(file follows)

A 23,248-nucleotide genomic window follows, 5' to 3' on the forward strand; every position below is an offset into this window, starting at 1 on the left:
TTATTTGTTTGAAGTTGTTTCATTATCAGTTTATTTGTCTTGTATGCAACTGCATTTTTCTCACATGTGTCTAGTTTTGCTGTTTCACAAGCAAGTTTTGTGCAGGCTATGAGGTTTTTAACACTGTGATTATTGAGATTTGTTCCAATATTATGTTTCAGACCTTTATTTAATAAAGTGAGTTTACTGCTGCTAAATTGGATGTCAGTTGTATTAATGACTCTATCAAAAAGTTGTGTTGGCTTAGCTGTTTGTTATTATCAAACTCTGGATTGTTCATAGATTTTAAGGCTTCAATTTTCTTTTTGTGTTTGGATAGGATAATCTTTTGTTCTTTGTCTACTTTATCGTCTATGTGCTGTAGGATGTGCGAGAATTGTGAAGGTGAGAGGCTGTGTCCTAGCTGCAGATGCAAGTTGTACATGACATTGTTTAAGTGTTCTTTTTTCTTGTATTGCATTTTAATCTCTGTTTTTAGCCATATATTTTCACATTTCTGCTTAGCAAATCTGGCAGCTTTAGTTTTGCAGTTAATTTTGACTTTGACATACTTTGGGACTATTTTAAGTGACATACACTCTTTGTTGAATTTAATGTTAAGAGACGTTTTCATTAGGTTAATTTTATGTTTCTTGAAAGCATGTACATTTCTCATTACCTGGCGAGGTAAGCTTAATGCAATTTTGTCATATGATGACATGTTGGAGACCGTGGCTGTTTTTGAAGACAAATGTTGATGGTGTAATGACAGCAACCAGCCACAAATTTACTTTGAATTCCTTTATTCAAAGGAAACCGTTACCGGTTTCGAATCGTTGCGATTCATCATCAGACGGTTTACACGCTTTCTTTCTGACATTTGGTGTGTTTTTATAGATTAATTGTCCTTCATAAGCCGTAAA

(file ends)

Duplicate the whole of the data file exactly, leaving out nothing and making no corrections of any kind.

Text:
A 23,248-nucleotide genomic window follows, 5' to 3' on the forward strand; every position below is an offset into this window, starting at 1 on the left:
TTATTTGTTTGAAGTTGTTTCATTATCAGTTTATTTGTCTTGTATGCAACTGCATTTTTCTCACATGTGTCTAGTTTTGCTGTTTCACAAGCAAGTTTTGTGCAGGCTATGAGGTTTTTAACACTGTGATTATTGAGATTTGTTCCAATATTATGTTTCAGACCTTTATTTAATAAAGTGAGTTTACTGCTGCTAAATTGGATGTCAGTTGTATTAATGACTCTATCAAAAAGTTGTGTTGGCTTAGCTGTTTGTTATTATCAAACTCTGGATTGTTCATAGATTTTAAGGCTTCAATTTTCTTTTTGTGTTTGGATAGGATAATCTTTTGTTCTTTGTCTACTTTATCGTCTATGTGCTGTAGGATGTGCGAGAATTGTGAAGGTGAGAGGCTGTGTCCTAGCTGCAGATGCAAGTTGTACATGACATTGTTTAAGTGTTCTTTTTTCTTGTATTGCATTTTAATCTCTGTTTTTAGCCATATATTTTCACATTTCTGCTTAGCAAATCTGGCAGCTTTAGTTTTGCAGTTAATTTTGACTTTGACATACTTTGGGACTATTTTAAGTGACATACACTCTTTGTTGAATTTAATGTTAAGAGACGTTTTCATTAGGTTAATTTTATGTTTCTTGAAAGCATGTACATTTCTCATTACCTGGCGAGGTAAGCTTAATGCAATTTTGTCATATGATGACATGTTGGAGACCGTGGCTGTTTTTGAAGACAAATGTTGATGGTGTAATGACAGCAACCAGCCACAAATTTACTTTGAATTCCTTTATTCAAAGGAAACCGTTACCGGTTTCGAATCGTTGCGATTCATCATCAGACGGTTTACACGCTTTCTTTCTGACATTTGGTGTGTTTTTATAGATTAATTGTCCTTCATAAGCCGTAAA